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[Publisher’s Note]

Live from the War

“So much cruelty could have been avoided with a modicum of understanding of the realities of war.”
A version of this column originally ran in Le Devoir on May 2, 2022. Translated from the French by Elettra Pauletto.

Every day, the war in Ukraine reminds us of the gratuitous and appalling loss that occurs in a conflict between forces set up for the express purpose of killing. Yet while there is no silver lining in war, it sometimes has unexpected consequences that can lead to greater understanding and enlightening insights, despite the horror. Paradoxically, some notable advances in science and medicine have occurred in times of war—I’m thinking of Florence Nightingale’s logistical and sanitary advances during the 19th-century Crimean War, when she completely redesigned the nursing profession, as well as hospital protocols, saving the lives of thousands of soldiers and countless future civilians.

One can only hope that the Russian-Ukrainian confrontation will teach some lessons to ordinary people and politicians alike. So much cruelty could have been avoided with a modicum of understanding of the realities of war. Unfortunately, that understanding is not always possible, because the politicians in question have no interest in giving citizens access to the battlefield, directly or through the media. The sight of piled-up mutilated bodies and gutted buildings is not the best way to generate support for the ambitions of warlords like Vladimir Putin or George W. Bush.

Consequently, authorities conceal most war damage from non-participants to avoid eliciting negative reactions. This is how propaganda has come to increasingly dominate perceptions in the United States and elsewhere. After America’s defeat in Vietnam, the military blamed the media for supposedly demoralizing the American people by showing them, up close, combat’s devastating effects on soldiers from both sides and on Vietnamese civilians. The American military’s horrific tactics—spraying napalm, carpet bombing, massacring civilians—were shocking enough, but to see so many young Americans dying on the evening news was much too upsetting, according to the great minds of the Pentagon.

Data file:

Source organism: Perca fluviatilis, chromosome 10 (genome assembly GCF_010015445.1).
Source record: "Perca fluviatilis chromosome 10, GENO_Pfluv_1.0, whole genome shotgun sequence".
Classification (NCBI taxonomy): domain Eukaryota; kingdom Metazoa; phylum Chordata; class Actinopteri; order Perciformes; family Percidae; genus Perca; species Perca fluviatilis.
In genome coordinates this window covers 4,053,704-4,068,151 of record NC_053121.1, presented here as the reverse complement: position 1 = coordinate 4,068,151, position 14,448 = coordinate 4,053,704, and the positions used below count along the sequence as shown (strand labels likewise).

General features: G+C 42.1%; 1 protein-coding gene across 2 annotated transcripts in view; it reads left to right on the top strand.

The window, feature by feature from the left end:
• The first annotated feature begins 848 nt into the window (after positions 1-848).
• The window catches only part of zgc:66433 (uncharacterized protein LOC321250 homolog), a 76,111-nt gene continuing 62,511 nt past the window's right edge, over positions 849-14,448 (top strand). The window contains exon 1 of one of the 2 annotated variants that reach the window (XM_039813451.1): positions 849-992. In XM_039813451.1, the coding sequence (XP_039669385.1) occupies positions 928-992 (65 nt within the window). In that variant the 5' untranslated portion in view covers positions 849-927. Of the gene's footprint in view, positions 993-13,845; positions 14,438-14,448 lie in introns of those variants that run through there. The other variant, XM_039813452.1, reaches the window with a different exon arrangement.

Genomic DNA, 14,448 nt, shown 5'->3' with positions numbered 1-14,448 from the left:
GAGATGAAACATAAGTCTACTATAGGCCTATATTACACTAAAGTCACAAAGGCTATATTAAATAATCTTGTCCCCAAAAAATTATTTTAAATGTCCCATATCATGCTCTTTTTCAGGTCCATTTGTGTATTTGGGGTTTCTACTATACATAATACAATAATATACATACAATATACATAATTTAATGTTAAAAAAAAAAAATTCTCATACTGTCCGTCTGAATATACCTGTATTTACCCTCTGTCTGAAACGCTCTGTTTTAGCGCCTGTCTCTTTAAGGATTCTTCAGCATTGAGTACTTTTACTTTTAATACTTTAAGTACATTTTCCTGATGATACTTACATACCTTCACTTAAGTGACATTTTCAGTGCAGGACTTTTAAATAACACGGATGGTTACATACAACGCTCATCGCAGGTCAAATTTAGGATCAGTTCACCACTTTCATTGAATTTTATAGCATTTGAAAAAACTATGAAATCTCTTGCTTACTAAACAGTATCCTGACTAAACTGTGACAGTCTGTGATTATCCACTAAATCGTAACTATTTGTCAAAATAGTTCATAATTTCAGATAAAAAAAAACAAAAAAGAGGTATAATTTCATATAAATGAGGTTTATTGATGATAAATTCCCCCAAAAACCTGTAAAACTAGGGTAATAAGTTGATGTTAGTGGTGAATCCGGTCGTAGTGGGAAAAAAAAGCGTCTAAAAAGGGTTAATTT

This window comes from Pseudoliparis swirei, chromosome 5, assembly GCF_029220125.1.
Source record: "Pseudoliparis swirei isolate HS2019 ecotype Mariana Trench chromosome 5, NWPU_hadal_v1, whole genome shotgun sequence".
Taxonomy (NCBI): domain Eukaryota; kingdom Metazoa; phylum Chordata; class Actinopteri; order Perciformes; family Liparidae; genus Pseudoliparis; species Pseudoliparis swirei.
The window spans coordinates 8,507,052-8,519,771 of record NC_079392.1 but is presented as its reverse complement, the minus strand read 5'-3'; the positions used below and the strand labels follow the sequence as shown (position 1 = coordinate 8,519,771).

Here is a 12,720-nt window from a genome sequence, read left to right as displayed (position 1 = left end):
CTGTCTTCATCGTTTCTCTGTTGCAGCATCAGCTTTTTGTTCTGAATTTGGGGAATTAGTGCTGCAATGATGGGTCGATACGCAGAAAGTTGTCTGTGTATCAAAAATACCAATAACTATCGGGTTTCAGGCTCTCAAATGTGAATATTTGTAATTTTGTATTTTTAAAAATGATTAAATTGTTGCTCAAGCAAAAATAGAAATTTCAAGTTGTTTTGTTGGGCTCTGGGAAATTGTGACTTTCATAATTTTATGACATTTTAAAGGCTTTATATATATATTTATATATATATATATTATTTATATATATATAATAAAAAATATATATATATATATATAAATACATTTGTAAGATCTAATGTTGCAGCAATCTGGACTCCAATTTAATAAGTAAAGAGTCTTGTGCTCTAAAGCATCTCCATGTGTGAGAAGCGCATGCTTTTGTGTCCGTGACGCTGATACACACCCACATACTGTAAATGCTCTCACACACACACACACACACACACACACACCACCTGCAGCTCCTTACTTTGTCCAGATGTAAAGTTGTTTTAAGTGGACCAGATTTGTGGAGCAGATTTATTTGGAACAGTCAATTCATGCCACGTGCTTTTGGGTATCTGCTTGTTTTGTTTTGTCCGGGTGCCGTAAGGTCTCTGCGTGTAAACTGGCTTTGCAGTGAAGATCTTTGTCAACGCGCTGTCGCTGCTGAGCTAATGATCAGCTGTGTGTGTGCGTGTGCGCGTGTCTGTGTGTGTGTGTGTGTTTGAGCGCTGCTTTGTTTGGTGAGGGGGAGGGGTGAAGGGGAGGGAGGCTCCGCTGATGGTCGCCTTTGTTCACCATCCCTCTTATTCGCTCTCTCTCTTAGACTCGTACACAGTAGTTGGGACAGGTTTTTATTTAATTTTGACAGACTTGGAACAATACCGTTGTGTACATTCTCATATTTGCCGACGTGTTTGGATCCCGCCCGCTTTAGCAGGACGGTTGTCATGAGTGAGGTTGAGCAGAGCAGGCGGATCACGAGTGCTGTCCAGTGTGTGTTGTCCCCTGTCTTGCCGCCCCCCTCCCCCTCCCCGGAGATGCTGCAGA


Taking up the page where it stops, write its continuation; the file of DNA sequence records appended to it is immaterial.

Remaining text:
Since then, the strategy of any military campaign planned in Washington has been, as far as possible, to hide the dead and wounded by preventing media access. This policy has facilitated American warmongering starting with the invasion of Grenada in 1983, followed by the invasion of Panama in 1989, the First Gulf War in 1991, the bombing of Belgrade in 1999, the invasion of Afghanistan in 2001, and, most notably, the invasion of Iraq in 2003.

To this assault on the freedom of the press the American media has responded only meekly, almost completely abdicating its right to bear witness to these wars waged in the name of a supposedly sovereign people. This failure was crystal clear in Radio-Canada’s Téléjournal segment from March 23, 2003, which highlighted the absence of good reporting on the war in Iraq coming from the United States and the Bush administration’s control of pro-war propaganda. That night, the team from Quebec stood out when it refused to be manipulated after the American military suffered heavy losses. It aired footage broadcast by Al Jazeera of dead bodies and of American prisoners killed and captured by Saddam Hussein’s army.

The Téléjournal reported the death or imprisonment of at least twelve American soldiers (in fact, there were twenty-eight dead), so that “this time, the Americans are the ones receiving the shock and awe,” said Michaëlle Jean before turning over the mic to Bernard Drainville, who summed up the matter perfectly: “It’s America’s worst nightmare—to see the lifeless bodies of their young soldiers . . . and to learn that other GIs were taken alive.”

He was right about that. After images of the bodies and terrified prisoners were released, American General John Abizaid denounced the Arab television network for airing “disgusting” footage. “I’m very disappointed that you would [show] such images of our service members…and I would ask other [networks] not to do that. . . . The showing of these pictures is absolutely unacceptable.” Drainville continued: “To date, major American television networks seem to have obeyed the Pentagon’s directive,” with a brief exception on the part of CNN.

And suddenly, thanks to Putin, war is back on the front pages of newspapers and on television: the dead bodies of soldiers and civilians scattered across screens around the world, families of victims in tears. But the reasons for allowing transparency in Ukraine are also based on propaganda, because Ukrainian president Zelensky has a great deal of international support to gain from presenting his country as bleeding and martyred. At the same time, he has no interest in reporting the rumored, but as yet unconfirmed mistreatment of Russian soldiers by Ukrainians.

A vivid picture of war is necessary in order to avoid future wars. Nevertheless, a television screen, even a high-definition one, has limited effectiveness. The great film director Samuel Fuller, himself a combat veteran, explained the challenge: “To make a real war movie would be to occasionally fire at the audience from behind the screen during a battle scene.”

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